Herbert Herrick Fletcher, bookseller and publisher, son of William Herbert and Bernita Tyler (Herrick) Fletcher, was born at Waverly, New York, on June 6, 1892. He attended public school in Philadelphia and attended the University of Pennsylvania, where he studied the liberal arts and excelled on the track team. He was employed by Wanamaker's store and was honor graduate of the Wanamaker Institute and head of the rare book department. Among his customers were Woodrow Wilson and Shakespearean actor George Arlis. In 1914 Fletcher moved briefly to Cleveland, Ohio, and within a year founded a bookstore in Akron, Ohio, which became the gathering place for author-poet Hart Crane and his friends.
In 1925 Fletcher moved to Texas, where he met and married Thelma Rawls, a San Antonio bookseller. He moved to Houston and established Fletcher's Book Store at the corner of San Jacinto and Rusk streets. In 1929 he began the Anson Jones Press to publish books about Texas. By 1936 he had edited and published Interwoven, a classic chronicle of pioneer life in Texas. During the twenties and early thirties he wrote a column, "In the Offing," for the avant-garde Houston Gargoyle. He later was rare book editor in the "Bibliomania" column of the Dallas Times Herald. An article by Fletcher, "Life, Liberty and the Pursuit of Texiana" was published in the Southwestern Historical Quarterly in July 1950.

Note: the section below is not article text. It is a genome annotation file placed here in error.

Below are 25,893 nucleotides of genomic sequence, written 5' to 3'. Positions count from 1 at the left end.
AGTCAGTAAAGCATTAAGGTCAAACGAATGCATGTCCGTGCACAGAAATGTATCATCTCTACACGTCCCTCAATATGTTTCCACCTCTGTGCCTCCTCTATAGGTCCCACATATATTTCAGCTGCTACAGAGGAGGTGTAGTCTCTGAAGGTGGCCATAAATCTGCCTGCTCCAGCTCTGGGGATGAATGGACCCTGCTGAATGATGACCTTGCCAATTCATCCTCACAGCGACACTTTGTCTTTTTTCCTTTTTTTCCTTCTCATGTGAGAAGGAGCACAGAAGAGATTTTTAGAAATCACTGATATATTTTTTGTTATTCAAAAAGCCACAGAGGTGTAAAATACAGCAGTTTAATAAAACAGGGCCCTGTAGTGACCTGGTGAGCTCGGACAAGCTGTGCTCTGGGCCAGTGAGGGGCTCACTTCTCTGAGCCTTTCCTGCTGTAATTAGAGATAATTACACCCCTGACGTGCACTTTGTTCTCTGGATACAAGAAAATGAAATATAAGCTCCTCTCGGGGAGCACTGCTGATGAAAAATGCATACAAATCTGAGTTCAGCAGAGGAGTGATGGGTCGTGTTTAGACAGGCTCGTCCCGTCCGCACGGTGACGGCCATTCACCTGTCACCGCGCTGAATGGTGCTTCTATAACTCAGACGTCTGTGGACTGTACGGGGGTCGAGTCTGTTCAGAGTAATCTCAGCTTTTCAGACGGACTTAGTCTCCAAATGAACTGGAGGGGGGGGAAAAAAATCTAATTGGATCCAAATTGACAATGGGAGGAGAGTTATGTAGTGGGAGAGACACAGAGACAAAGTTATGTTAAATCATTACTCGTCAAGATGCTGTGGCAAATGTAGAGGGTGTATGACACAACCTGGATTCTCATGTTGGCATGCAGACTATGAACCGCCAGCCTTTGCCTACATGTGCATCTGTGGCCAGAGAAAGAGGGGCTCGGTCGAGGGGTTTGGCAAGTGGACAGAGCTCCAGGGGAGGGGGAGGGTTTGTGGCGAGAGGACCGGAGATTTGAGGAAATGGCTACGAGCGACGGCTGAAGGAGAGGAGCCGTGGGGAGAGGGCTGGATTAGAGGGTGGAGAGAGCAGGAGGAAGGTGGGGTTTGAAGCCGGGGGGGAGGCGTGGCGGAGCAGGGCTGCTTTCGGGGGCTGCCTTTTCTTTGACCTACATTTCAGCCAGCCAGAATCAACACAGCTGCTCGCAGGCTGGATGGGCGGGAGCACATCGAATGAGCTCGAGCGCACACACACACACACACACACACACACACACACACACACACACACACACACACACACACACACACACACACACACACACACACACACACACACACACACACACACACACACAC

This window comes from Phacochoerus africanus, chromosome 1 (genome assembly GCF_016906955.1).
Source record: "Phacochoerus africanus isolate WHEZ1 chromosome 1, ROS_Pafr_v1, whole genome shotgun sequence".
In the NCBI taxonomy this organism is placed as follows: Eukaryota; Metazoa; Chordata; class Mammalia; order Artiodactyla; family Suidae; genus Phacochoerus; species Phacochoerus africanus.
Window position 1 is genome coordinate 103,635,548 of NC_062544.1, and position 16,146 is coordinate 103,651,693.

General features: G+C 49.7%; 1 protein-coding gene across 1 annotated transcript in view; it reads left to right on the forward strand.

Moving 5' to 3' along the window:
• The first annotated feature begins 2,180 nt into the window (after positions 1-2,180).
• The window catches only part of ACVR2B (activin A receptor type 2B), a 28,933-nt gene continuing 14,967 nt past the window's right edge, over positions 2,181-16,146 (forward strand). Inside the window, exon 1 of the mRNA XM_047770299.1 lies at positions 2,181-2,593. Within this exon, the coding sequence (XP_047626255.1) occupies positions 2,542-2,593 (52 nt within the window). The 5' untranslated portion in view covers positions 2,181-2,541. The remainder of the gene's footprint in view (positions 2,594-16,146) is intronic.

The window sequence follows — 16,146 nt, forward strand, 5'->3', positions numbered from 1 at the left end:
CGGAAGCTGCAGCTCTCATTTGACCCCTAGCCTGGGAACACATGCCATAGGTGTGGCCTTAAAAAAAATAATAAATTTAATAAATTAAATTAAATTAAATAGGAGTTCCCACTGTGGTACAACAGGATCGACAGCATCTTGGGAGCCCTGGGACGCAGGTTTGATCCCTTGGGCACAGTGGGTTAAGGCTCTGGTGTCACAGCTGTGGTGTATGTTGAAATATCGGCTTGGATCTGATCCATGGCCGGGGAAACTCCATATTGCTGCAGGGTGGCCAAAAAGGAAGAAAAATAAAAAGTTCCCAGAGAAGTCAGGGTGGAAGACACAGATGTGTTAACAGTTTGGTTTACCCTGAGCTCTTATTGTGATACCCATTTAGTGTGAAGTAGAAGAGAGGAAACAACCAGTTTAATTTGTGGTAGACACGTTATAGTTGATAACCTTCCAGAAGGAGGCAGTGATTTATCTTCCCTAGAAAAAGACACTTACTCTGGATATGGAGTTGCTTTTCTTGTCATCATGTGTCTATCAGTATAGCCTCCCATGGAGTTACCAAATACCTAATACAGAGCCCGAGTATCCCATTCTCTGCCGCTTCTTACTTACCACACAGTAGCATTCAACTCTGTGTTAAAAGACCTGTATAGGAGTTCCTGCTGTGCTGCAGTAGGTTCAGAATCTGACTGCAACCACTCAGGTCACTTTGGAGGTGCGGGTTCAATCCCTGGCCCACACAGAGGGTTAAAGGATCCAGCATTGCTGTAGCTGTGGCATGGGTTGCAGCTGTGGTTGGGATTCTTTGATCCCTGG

In 1954 Fletcher closed his business in Houston and moved to Salado, where he and his wife continued the Anson Jones Press and the sale of rare and fine books. He had an acid wit and was an advocate of the little known in Texas history; he served as vice president and editor of the Harris County Historical Society, revitalized the Bell County Historical Society and served as its president, and was editor and publisher for the Texas Academy of Science. He was a lifelong Episcopalian, a member of the American Legion and the Sons of the American Revolution, a life member of the Texas State Historical Association, and the father of two children. He died on March 8, 1968, and was eulogized in a Texas State Senate resolution dated June 28, 1968. He is buried in the Salado cemetery.